Joseph Gourgue wishes he could help out his children and grandchildren financially, but his $9 an hour wage as a wheelchair attendant at Orlando International Airport doesn’t let him.
Gourgue, 61, is hoping a gradual increase in Florida’s minimum wage paves the way for him to be able to help his children pay for weddings or buy gifts for his two grandchildren. Florida voters this election cycle are deciding whether to raise the state’s minimum wage to $15 an hour over the next six years.
“I would save up money. I want to be able to help out my grandkids before I go,” Gourgue said. “I can put the money back into the economy.”
Business groups are vehemently opposed to the proposal known as Amendment 2, saying businesses can’t afford the wage increases, especially as tourism-dependent Florida recovers from the effects of the new coronavirus.
The Florida Restaurant & Lodging Association says it will cost Florida an estimated 158,000 jobs across the state.
The Florida Chamber of Commerce is telling voters it will force layoffs at small businesses and cause them to raise prices on food and clothing. Jerry Parrish, chief economist for The Florida Chamber of Commerce, puts the number of job losses at up to 500,000.
“Unfortunately, it’s going to hurt the people they say they want to help,” Parrish said. “This really penalizes low skill people, and that is exactly what will happen if this thing passes.”
But the Florida Policy Institute estimates that as many as 2.5 million workers — a quarter of Florida’s labor force — would see their wages increase if the amendment passes, especially in the food service, lodging and retail industries.
The minimum wage increase “would bring individuals and couples without children and smaller families to a living wage, while lifting struggling working families closer to a sustainable income,” the Orlando-based public policy research group wrote in a recent paper.
Like all amendments to the Florida Constitution, Amendment 2 must be approved by 60% of voters. Florida voters also are considering five other amendments that range from changing the state’s primary elections to expanding the tax benefits to homeowners.
The effort to get Amendment 2 on the ballot was initiated by Orlando attorney John Morgan, the Orlando lawyer who is a big fundraiser in Democratic circles. “Income inequality is the issue of our day,” Morgan tweeted recently.
If the amendment is approved, Florida’s minimum wage would increase on a gradual basis over the next six years for nontipped workers. Under the plan, starting next year, it would go up to $10 an hour, followed by a $1 per hour increase each year, until it reached $15 an hour in 2026. Future increases would then return to being adjusted for inflation starting in 2027.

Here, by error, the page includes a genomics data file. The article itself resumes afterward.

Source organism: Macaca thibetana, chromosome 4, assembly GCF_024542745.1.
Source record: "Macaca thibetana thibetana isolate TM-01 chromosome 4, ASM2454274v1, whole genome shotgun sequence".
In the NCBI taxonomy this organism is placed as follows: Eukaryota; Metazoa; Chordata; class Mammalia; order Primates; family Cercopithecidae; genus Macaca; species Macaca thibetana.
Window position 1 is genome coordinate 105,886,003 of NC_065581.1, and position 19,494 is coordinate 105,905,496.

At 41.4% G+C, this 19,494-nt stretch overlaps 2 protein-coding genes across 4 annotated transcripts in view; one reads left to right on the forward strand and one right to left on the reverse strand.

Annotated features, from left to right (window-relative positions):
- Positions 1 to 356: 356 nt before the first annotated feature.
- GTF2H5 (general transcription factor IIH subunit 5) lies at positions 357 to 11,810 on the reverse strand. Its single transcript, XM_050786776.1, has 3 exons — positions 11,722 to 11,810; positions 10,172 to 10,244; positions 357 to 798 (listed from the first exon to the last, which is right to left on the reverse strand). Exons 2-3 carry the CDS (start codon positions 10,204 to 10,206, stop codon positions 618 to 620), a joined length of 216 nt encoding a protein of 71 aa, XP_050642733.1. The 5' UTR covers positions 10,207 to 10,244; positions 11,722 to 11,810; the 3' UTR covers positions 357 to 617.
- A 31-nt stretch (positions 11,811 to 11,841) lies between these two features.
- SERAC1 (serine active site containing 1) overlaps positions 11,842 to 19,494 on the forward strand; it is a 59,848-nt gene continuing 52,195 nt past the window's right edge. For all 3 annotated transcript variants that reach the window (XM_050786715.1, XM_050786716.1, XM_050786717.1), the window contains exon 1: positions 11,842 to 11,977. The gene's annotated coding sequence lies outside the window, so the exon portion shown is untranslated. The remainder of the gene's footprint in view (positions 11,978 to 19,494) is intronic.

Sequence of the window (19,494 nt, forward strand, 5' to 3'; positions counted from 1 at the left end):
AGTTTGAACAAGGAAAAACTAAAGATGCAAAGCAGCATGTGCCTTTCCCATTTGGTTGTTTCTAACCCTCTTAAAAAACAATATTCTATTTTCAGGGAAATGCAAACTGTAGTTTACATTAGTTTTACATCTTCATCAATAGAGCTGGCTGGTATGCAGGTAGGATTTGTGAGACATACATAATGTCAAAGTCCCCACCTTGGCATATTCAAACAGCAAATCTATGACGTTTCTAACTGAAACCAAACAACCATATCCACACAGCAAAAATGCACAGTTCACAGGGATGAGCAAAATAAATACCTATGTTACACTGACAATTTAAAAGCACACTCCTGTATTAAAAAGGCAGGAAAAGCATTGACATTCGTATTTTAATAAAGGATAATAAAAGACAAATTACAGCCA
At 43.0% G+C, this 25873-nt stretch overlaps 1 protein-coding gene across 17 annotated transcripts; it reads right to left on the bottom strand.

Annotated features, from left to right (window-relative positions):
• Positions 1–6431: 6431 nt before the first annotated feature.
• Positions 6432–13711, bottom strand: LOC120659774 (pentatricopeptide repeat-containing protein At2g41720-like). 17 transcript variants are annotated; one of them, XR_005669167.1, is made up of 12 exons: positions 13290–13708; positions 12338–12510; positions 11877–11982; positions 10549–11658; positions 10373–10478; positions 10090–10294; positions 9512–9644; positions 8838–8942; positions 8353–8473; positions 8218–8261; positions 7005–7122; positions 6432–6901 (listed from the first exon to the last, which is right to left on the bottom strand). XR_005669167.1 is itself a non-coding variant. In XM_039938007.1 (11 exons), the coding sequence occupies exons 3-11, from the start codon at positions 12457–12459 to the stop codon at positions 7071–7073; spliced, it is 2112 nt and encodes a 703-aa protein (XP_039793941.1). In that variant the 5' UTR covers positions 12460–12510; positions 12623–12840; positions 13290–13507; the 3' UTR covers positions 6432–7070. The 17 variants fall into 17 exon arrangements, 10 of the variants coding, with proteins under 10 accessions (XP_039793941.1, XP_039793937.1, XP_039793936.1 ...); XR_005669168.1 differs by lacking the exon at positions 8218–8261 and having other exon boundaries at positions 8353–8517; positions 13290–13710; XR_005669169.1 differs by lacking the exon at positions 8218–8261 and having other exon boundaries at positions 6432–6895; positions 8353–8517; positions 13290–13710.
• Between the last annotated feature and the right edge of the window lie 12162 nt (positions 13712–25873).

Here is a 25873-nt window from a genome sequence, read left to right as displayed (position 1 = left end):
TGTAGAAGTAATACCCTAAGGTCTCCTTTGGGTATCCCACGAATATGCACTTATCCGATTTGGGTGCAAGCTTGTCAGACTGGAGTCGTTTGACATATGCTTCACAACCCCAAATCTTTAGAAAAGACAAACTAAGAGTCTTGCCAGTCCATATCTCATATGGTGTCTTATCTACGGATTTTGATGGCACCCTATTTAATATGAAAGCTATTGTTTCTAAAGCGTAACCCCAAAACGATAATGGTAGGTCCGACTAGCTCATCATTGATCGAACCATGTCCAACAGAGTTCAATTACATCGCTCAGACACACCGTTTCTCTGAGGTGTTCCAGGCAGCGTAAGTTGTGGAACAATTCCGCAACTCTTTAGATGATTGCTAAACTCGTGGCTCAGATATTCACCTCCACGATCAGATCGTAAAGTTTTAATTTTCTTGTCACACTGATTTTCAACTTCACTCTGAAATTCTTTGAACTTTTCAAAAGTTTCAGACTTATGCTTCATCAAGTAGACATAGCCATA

For tipped workers, employers would have to make sure that their workers’ tips combined with the current tipped minimum wage of $5.54 an hour met or exceeded the new minimum wage.
The last time Florida residents voted to approve a minimum wage increase was in 2005, when they raised it from $5.15 to $6.15 an hour.
If voters approve Amendment 2, Florida will be joining a wave of states that have recently increased their minimum wages, including 22 states last year. The federal minimum wage of $7.25 an hour hasn’t increased since 2009.
A study last year by Massachusetts Institute of Technology researcher and two researchers at the Federal Reserve Bank of Boston said that both prices and spending increase modestly following increases in minimum wages. It reduced debt in households with low credit scores and increased access to credit, but it also was associated with higher auto debt, the researchers said.
Economist Cristian Alonso, now with the International Monetary Fund, said in a paper four years ago that a 10% increase in the minimum wage increases sales by 1.1%. The Congressional Budget Office said in a study last year that raising the federal minimum wage to $15 an hour by 2025 would directly boost the wages of 17 million workers and indirectly increase wages for another 10 million workers, but it would also cost 1.3 million jobs, as a median estimate.
Having workers earn a good wage makes them more productive and willing to stay, especially in an industry like the restaurant business, which has high turnover, said Diego Tosoni, a Miami restauranteur who supports Amendment 2.
Tosoni, who with his partner owns two Love Life Café locations in Miami and is planning a new one in Orlando, already pays his workers close to what the minimum wage would be in 2026 if the amendment passes. Starting salary for dishwasher is $11 an hour but with shared tips, that can get up to $14 an hour.
“It’s important to have our staff happy and productive,” Tosoni said.
Republished with permission from The Associated Press.